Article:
Saudi women recall a day of driving
Women who protested in 1990 reunite as debate over women drivers returns.
RIYADH, SAUDI ARABIA — Inside a rented hall on the outskirts of the Saudi capital, women slip on T-shirts over their silk and cotton blouses. "Yes to the empowerment of women," it reads. Nov. 6, 1990, is printed in red under tire tracks.
About 20 women have gathered privately here for their annual reunion to mark their defiance 15 years ago of this conservative kingdom's ban on female drivers.
Spurred by the Gulf War and the sight of female American GIs driving in Saudi Arabia, the group took to the road. They traveled the streets of Riyadh before being surrounded by curious onlookers and stopped by traffic cops, who took them into custody. They were released only after their male guardians signed statements that they would not drive again.
The women, many of whom are professors, had been prepared for a reprimand from the government, even some jail time. But it was the reaction of their students, their extended families, and many acquaintances that surprised them.
After the protest, thousands of leaflets with their names and their husbands' names - with "whores" and "pimps" scrawled next to them - circulated around the city. They were suspended from jobs, had passports confiscated, and were told not to speak to the press. Overnight, they became pariahs.
About a year after the protest, they returned to work and received their passports. But they were kept under surveillance and passed over for promotions.
But now, due to the courage of one member of Saudi Arabia's consultative Shura Council, a new reform-minded king, and a society forced into open debate following violence linked to Muslim extremists, the subject is once again taking center stage.
And the women have decided to break their silence.
"This year, everybody is discussing the issue of women driving. It's in the papers, on the Internet, in the Shura. It's not anymore the taboo it's been for the past 15 years," says Wafa al-Munif, sporting jeans and a colorful shirt under the black abaya women here must wear. "It's become a subject of debate in society at large," says Ms. Munif, who drove her husband's car in the driving demonstration.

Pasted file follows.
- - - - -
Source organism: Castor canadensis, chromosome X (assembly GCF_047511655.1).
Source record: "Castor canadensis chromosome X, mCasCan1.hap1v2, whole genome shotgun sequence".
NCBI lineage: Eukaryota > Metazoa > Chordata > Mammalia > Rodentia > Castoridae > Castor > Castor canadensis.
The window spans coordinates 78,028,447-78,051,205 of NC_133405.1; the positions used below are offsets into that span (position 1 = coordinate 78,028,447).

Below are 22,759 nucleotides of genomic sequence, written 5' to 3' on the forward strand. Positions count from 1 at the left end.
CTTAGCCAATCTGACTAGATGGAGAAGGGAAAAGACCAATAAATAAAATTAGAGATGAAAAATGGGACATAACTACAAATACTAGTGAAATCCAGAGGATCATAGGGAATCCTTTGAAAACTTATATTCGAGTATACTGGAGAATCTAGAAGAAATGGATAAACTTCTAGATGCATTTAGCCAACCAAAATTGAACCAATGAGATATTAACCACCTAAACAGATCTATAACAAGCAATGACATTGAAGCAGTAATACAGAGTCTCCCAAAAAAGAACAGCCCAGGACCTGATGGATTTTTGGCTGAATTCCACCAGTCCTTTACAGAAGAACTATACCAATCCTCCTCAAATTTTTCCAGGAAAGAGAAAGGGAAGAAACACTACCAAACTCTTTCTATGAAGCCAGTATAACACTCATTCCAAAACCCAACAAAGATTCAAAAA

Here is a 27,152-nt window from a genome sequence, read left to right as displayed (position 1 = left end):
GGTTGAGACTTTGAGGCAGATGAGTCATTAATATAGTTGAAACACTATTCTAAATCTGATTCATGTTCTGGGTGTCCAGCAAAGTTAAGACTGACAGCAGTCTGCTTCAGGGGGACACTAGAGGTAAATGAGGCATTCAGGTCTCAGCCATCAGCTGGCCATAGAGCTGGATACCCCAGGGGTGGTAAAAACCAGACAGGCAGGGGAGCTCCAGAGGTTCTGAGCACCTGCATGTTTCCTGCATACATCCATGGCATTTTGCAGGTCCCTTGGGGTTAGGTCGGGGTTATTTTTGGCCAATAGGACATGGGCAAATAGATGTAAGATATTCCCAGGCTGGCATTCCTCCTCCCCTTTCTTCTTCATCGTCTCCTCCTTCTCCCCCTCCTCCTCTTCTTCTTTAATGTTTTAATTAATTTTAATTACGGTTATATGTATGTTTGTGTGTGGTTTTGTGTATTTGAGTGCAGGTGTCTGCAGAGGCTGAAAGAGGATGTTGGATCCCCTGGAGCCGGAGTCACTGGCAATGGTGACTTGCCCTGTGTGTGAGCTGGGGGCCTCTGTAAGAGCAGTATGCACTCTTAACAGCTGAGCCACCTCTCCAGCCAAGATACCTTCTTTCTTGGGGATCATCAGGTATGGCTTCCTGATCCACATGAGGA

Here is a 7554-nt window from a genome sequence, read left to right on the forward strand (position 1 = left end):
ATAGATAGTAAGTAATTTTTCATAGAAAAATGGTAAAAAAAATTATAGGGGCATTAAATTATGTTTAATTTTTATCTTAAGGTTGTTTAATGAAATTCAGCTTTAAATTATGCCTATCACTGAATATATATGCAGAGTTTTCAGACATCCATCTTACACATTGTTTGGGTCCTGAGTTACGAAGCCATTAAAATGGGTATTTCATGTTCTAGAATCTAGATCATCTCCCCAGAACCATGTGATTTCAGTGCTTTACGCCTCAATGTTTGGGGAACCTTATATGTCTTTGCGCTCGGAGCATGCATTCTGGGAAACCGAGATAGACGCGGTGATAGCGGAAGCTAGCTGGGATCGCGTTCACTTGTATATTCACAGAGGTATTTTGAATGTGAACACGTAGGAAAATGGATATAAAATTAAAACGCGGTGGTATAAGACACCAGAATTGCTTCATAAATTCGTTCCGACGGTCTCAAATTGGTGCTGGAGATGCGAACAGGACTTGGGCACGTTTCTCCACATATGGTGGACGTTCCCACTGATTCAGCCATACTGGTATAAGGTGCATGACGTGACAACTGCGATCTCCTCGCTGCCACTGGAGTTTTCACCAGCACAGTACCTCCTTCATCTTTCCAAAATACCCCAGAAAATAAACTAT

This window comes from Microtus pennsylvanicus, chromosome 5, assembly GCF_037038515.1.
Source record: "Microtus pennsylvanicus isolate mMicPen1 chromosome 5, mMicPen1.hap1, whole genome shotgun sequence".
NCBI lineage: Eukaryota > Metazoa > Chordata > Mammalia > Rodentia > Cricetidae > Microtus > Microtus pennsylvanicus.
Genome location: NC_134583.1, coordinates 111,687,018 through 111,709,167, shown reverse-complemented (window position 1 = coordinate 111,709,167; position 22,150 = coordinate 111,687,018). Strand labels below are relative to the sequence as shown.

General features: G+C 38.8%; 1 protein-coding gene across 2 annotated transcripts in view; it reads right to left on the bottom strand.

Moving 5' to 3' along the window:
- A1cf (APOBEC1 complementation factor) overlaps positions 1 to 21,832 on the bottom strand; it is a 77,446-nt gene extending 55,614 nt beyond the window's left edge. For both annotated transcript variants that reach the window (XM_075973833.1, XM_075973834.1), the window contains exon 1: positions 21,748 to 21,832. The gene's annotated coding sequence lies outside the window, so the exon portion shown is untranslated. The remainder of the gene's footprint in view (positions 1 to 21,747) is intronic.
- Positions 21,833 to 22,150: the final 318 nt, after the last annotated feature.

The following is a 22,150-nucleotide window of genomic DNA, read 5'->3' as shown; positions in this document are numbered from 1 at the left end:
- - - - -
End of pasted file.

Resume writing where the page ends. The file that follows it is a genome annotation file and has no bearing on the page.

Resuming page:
At the gathering, the first that a journalist has been allowed to attend, they take turns speaking on the subject of this year's meeting: how to involve the younger generation in female empowerment.
"It was never about driving," businesswoman Aisha al-Mane says. "Driving is just a symbol."
She recounts what propelled them to take the wheel in the first place: "It was wartime and we were living in a war zone. We didn't want to be caught like sitting ducks if anything happened."
"I don't even like driving," says Ms. Mane, who received death threats and was forced to leave her home and job in Riyadh. "Even if I could drive now, I wouldn't; I much prefer to have a driver. It's about female empowerment and mobility. Women need incomes, they need jobs, and they need a way to get to those jobs," she says.
After 15 years of relative silence the debate was ignited this year when, during a routine review of traffic laws by the Shura Council, Mohammad al-Zulfa proposed a study on the pros and cons of allowing women to drive. The council buried the proposal, but not before the London-based al-Hayat newspaper got wind of it.
Since then, Mr. Zulfa, a retired history professor, has been flooded with more than 1,000 phone calls, faxes, and text messages from all over the country. About 60 percent were against the idea, he says, and advised him to repent and turn to God and "stop trying to impose Western and secular values in Saudi society." Some of the more vocal opponents threatened to kill him. But, he says, he will keep pressing the issue in the Shura Council until they agree to at least study the matter.
"I try to talk and reason with every one who calls me because I think I can convince them," says Zulfa. "I tell them there's nothing in our religion or society that bans women from driving. Women drove camels during the time of the Prophet [Muhammad] and if he were around today his wives would be driving."
There is also the economic considerations, he says. "Not all Saudi women can afford to hire drivers. And how is the presence of over 1 million foreign drivers who send more than 16 billion riyals [$4.2 billion] overseas annually good for our economy?"
But the opposition to driving often comes from women themselves. A group of some 500 women, including university professors, doctors, journalists, and teachers, sent a petition to King Abdullah in July saying they wanted things to stay the way they were.
"We are seeing that women, and in a very obvious way, are being harassed in malls, in public places, and in front of their schools. So what would happen if, God forbid, women were to drive their own cars?" said the petition.
Conservative women see driving as a symbol of encroaching Westernization that would lead to losing the privileged status they believe women hold in Islam.
"Women in Saudi Arabia are safer, and better taken care of, and have more status and privilege than women in the West," says writer Lubna al-Tahlawi. Western women are viewed as sex objects, suffer from a high rate of prostitution, and don't even make the same salary as men for the same job, as women here do, she argues. "Driving has not improved their lives."
Fawzia al-Bakri, a professor of education at King Saud University, says driving is important and that's why she took part in the demonstration. "We wanted to highlight the fact that we can't drive, we were willing to do something about it and we were ready to face the consequences, even jail," she says. "But I never imagined that we would be celebrating a 15th-anniversary reunion and still not be able to drive."